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Saturday, 5 January 2013

Zagreb - City Of Bakeries As Well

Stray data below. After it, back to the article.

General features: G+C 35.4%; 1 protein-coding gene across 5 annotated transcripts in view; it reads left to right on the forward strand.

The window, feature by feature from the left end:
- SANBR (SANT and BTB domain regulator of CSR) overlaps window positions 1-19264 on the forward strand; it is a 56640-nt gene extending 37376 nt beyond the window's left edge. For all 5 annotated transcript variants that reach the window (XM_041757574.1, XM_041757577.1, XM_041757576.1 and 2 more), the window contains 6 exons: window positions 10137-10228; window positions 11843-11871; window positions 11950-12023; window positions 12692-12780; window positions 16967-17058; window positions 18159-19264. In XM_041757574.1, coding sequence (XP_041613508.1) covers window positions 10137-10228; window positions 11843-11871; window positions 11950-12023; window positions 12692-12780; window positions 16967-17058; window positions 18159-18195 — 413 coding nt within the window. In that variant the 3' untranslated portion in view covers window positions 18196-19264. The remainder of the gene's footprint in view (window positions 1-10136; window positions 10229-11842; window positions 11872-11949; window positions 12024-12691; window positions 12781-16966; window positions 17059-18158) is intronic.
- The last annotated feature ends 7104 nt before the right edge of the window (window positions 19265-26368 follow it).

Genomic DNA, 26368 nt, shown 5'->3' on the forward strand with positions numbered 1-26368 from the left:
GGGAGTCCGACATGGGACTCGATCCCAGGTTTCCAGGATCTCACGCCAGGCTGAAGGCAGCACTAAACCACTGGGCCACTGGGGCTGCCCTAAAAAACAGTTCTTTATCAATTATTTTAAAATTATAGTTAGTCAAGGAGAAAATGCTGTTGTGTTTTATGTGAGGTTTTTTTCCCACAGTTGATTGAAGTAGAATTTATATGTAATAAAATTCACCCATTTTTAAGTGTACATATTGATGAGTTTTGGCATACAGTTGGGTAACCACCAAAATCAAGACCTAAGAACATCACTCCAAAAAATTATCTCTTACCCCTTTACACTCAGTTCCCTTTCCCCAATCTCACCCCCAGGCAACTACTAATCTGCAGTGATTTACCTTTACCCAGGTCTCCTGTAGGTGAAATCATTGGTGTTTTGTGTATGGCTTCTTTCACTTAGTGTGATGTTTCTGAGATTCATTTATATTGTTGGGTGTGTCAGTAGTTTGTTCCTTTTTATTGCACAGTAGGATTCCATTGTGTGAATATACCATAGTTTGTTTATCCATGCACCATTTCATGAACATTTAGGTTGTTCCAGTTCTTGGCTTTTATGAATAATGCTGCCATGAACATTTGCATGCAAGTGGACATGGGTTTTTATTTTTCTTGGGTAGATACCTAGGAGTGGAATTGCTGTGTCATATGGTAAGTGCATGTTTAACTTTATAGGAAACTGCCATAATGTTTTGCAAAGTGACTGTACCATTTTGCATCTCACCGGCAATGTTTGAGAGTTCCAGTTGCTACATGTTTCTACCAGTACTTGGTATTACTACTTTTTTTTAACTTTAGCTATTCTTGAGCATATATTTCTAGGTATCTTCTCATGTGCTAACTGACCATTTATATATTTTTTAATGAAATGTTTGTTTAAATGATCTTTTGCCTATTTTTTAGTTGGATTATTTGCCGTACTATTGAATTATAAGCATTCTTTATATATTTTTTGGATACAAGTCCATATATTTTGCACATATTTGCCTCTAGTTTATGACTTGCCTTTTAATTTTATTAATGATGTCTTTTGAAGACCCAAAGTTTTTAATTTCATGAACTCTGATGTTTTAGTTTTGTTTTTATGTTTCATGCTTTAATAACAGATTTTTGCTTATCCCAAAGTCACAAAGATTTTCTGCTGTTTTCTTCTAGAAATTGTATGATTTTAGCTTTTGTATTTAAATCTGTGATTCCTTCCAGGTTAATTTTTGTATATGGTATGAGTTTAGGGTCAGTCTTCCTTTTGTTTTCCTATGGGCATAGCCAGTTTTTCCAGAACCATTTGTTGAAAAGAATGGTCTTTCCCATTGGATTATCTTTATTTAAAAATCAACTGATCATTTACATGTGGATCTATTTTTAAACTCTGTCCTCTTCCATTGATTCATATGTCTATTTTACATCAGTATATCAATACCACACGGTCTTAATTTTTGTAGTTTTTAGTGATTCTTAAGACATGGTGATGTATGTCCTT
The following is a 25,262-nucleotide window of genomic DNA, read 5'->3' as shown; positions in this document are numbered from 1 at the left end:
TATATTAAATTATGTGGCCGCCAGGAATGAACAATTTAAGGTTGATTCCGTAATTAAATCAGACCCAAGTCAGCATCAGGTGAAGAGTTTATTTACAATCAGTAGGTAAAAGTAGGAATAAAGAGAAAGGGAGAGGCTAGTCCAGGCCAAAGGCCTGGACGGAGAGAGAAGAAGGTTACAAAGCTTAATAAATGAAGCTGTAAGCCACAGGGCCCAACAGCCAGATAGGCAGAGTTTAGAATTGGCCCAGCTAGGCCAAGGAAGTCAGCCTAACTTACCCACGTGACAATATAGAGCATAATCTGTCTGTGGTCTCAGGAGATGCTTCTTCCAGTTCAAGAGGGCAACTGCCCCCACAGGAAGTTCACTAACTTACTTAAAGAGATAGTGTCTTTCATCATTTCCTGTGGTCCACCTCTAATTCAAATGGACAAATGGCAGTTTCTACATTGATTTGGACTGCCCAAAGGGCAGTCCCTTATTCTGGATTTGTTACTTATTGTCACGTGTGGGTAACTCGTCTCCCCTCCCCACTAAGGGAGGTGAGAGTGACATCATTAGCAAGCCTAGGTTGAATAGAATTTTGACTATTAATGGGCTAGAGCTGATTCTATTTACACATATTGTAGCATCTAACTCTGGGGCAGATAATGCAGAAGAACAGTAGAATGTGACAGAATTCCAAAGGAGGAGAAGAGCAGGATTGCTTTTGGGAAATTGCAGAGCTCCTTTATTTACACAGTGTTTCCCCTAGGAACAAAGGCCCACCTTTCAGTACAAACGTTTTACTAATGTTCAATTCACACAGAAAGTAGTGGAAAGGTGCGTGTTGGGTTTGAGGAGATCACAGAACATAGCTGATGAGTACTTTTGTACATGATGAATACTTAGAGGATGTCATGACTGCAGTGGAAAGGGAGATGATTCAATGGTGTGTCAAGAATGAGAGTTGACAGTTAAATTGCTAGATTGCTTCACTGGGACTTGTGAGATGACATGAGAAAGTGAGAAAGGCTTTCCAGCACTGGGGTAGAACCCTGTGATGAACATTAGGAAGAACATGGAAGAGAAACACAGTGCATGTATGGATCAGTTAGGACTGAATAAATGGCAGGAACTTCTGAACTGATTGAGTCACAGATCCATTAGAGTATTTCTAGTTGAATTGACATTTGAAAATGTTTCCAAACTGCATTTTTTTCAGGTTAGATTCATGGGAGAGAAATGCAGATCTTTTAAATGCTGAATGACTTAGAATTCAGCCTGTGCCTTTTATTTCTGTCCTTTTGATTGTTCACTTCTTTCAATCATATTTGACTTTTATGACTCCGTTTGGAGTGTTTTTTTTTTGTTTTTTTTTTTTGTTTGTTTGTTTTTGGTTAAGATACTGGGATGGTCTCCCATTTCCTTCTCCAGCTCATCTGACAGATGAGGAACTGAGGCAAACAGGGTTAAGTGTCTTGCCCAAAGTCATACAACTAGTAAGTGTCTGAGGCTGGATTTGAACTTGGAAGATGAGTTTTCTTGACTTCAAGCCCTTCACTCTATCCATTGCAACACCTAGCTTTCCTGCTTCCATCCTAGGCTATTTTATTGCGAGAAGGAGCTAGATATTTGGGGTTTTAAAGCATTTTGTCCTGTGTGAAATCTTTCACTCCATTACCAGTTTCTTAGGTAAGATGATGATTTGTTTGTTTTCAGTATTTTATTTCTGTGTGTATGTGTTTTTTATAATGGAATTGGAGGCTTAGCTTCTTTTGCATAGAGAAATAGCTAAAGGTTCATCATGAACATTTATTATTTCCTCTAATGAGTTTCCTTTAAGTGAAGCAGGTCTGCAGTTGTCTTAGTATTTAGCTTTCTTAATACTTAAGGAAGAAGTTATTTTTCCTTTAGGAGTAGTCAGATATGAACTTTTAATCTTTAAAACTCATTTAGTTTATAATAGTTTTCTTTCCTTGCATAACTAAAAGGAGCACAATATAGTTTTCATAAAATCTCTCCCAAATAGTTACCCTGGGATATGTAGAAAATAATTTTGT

I came across this blog post the other day and thought I'd add it because I touched upon this topic a few times before.  The topic of bakeries in Croatia.  Zagreb is known as "The City of Hearts", "City of Museums" "City of Culture" "City of enter text here", but "City of Bakeries" would also be true.  The blog post below is regarding Zagreb, but the same thing can be said about every Croatian city and town.  For someone visiting there they will also notice it too. Bakeries galore, no such thing as a shortage for freshly baked bread.  Someone will also notice that they don't eat wonderbread type of bread. Example  If someone got served it they probably would look at it and wonder what to do with it.  "Is it like a sponge?" they may think. (Just because it's a slightly different colour on the outside doesn't make it a crust)  Now, to me this isn't just about bread, because that's boring, but it also gives insight into the culture, and topics of quality and service in a way too. I could do a similar post about deli's in relation to selection, freshness and flavour.   (The bakeries are more than just bakeries, the vast majority of them include choices of burek, (which are those flaky crust meat pies, that also come in cheese, vegetarian, and other versions) pastries, sandwiches,wraps, pizza slices...etc)